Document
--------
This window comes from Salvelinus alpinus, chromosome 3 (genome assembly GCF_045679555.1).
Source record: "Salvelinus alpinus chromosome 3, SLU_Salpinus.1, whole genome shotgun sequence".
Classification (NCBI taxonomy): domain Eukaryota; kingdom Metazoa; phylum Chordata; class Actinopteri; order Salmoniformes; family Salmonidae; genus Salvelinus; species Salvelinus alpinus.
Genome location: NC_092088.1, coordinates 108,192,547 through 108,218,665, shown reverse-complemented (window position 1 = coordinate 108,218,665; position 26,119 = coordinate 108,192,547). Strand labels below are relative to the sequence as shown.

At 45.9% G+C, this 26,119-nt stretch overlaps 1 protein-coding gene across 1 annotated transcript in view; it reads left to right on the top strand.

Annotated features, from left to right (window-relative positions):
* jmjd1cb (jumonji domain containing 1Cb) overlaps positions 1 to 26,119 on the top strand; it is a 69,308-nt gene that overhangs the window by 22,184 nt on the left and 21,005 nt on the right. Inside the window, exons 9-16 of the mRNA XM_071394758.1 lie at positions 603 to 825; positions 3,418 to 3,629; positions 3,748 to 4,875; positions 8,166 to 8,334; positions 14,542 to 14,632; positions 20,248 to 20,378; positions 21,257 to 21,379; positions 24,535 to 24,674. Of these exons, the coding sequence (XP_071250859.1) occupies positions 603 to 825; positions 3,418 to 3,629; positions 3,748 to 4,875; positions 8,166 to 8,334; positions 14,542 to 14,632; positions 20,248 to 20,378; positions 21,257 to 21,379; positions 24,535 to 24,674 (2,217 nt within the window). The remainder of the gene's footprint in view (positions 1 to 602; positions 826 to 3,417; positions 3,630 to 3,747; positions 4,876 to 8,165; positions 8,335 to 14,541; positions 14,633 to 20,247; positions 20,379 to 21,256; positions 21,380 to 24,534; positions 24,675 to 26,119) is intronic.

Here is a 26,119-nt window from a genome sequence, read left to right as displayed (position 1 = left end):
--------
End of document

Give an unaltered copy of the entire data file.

This window comes from Salvelinus alpinus, chromosome 3 (genome assembly GCF_045679555.1).
Source record: "Salvelinus alpinus chromosome 3, SLU_Salpinus.1, whole genome shotgun sequence".
Classification (NCBI taxonomy): domain Eukaryota; kingdom Metazoa; phylum Chordata; class Actinopteri; order Salmoniformes; family Salmonidae; genus Salvelinus; species Salvelinus alpinus.
Genome location: NC_092088.1, coordinates 108,192,547 through 108,218,665, shown reverse-complemented (window position 1 = coordinate 108,218,665; position 26,119 = coordinate 108,192,547). Strand labels below are relative to the sequence as shown.

At 45.9% G+C, this 26,119-nt stretch overlaps 1 protein-coding gene across 1 annotated transcript in view; it reads left to right on the top strand.

Annotated features, from left to right (window-relative positions):
* jmjd1cb (jumonji domain containing 1Cb) overlaps positions 1 to 26,119 on the top strand; it is a 69,308-nt gene that overhangs the window by 22,184 nt on the left and 21,005 nt on the right. Inside the window, exons 9-16 of the mRNA XM_071394758.1 lie at positions 603 to 825; positions 3,418 to 3,629; positions 3,748 to 4,875; positions 8,166 to 8,334; positions 14,542 to 14,632; positions 20,248 to 20,378; positions 21,257 to 21,379; positions 24,535 to 24,674. Of these exons, the coding sequence (XP_071250859.1) occupies positions 603 to 825; positions 3,418 to 3,629; positions 3,748 to 4,875; positions 8,166 to 8,334; positions 14,542 to 14,632; positions 20,248 to 20,378; positions 21,257 to 21,379; positions 24,535 to 24,674 (2,217 nt within the window). The remainder of the gene's footprint in view (positions 1 to 602; positions 826 to 3,417; positions 3,630 to 3,747; positions 4,876 to 8,165; positions 8,335 to 14,541; positions 14,633 to 20,247; positions 20,379 to 21,256; positions 21,380 to 24,534; positions 24,675 to 26,119) is intronic.

Here is a 26,119-nt window from a genome sequence, read left to right as displayed (position 1 = left end):